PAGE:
“Alas, poor child,” replied the old woman, “whither hast thou come? Thou art in a murderer’s den. Thou thinkest thou art a bride soon to be married, but thou wilt keep thy wedding with death. Look, I have been forced to put a great kettle on there, with water in it, and when they have thee in their power, they will cut thee to pieces without mercy, will cook thee, and eat thee, for they are eaters of human flesh. If I do not have compassion on thee, and save thee, thou art lost.

Thereupon the old woman led her behind a great hogshead where she could not be seen. “Be as still as a mouse,” said she, “do not make a sound, or move, or all will be over with thee. At night, when the robbers are asleep, we will escape; I have long waited for an opportunity.” Hardly was this done, than the godless crew came home. They dragged with them another young girl. They were drunk, and paid no heed to her screams and lamentations. They gave her wine to drink, three glasses full, one glass of white wine, one glass of red, and a glass of yellow, and with this her heart burst in twain. Thereupon they tore off her delicate raiment, laid her on a table, cut her beautiful body in pieces and strewed salt thereon. The poor bride behind the cask trembled and shook, for she saw right well what fate the robbers had destined for her. One of them noticed a gold ring on the little finger of the murdered girl, and as it would not come off at once, he took an axe and cut the finger off, but it sprang up in the air, away over the cask and fell straight into the bride’s bosom. The robber took a candle and wanted to look for it, but could not find it. Then another of them said, “Hast thou looked behind the great hogshead?” But the old woman cried, “Come and get something to eat, and leave off looking till the morning, the finger won’t run away from you.”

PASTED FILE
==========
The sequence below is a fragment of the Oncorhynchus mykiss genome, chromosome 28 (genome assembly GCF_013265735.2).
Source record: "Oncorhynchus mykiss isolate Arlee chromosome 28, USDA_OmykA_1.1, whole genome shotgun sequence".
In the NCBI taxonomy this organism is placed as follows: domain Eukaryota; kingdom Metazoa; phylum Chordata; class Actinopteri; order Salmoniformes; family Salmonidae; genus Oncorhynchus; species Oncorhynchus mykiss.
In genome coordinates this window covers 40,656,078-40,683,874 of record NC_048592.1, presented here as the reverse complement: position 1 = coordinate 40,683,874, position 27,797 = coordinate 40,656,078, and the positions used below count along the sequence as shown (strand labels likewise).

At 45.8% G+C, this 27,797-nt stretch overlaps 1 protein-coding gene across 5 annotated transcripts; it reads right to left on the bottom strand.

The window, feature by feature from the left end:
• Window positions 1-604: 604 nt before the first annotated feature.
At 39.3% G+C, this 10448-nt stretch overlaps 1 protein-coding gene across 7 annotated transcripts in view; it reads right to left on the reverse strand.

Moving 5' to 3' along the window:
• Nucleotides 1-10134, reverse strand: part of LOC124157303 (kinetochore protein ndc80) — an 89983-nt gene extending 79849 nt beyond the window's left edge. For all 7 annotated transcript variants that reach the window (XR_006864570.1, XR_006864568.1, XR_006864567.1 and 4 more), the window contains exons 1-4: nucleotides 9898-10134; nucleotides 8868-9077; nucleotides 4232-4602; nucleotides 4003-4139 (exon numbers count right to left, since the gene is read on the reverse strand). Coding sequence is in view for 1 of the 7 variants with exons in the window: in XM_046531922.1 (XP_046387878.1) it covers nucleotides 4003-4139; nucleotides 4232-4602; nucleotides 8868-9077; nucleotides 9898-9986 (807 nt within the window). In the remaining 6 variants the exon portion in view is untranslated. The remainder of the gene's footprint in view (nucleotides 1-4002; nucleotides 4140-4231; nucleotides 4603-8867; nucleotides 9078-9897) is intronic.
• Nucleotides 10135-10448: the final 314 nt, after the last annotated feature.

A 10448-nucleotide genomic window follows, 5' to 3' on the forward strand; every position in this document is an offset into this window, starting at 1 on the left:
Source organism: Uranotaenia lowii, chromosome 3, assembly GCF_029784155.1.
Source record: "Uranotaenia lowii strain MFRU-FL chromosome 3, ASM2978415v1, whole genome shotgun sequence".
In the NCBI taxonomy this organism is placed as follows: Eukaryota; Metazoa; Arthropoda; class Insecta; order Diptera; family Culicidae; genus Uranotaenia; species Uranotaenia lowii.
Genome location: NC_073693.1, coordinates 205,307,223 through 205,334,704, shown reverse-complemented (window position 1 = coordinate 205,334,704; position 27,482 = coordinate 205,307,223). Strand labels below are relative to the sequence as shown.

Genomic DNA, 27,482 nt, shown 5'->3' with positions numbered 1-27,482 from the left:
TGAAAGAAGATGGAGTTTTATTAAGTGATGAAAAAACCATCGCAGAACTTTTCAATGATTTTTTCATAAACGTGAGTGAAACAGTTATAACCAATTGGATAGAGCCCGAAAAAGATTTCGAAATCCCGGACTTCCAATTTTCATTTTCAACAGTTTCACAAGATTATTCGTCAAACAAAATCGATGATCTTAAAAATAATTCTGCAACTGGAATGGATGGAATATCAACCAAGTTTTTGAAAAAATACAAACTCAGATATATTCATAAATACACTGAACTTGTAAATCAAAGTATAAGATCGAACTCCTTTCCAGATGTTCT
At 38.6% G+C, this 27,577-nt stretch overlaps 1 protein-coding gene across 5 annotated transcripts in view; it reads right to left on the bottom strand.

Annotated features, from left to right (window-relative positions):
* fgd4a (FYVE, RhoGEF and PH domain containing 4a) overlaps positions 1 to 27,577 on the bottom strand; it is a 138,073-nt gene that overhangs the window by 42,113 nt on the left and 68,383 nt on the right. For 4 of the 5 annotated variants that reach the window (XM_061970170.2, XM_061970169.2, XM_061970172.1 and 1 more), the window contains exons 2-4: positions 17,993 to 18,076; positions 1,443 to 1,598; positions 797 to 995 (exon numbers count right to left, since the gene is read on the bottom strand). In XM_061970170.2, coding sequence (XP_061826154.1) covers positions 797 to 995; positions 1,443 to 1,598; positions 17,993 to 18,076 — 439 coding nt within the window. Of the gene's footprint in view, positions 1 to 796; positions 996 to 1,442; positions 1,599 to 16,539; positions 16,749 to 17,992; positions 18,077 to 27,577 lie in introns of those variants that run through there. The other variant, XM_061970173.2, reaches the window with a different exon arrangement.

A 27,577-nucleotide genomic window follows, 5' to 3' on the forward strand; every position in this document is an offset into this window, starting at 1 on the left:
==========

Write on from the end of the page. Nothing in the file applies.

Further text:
Then the robbers said, “The old woman is right,” and gave up their search, and sat down to eat, and the old woman poured a sleeping-draught in their wine, so that they soon lay down in the cellar, and slept and snored. When the bride heard that, she came out from behind the hogshead, and had to step over the sleepers, for they lay in rows on the ground, and great was her terror lest she should waken one of them. But God helped her, and she got safely over. The old woman went up with her, opened the doors, and they hurried out of the murderers’ den with all the speed in their power. The wind had blown away the strewn ashes, but the peas and lentils had sprouted and grown up, and showed them the way in the moonlight. They walked the whole night, until in the morning they arrived at the mill, and then the maiden told her father everything exactly as it had happened.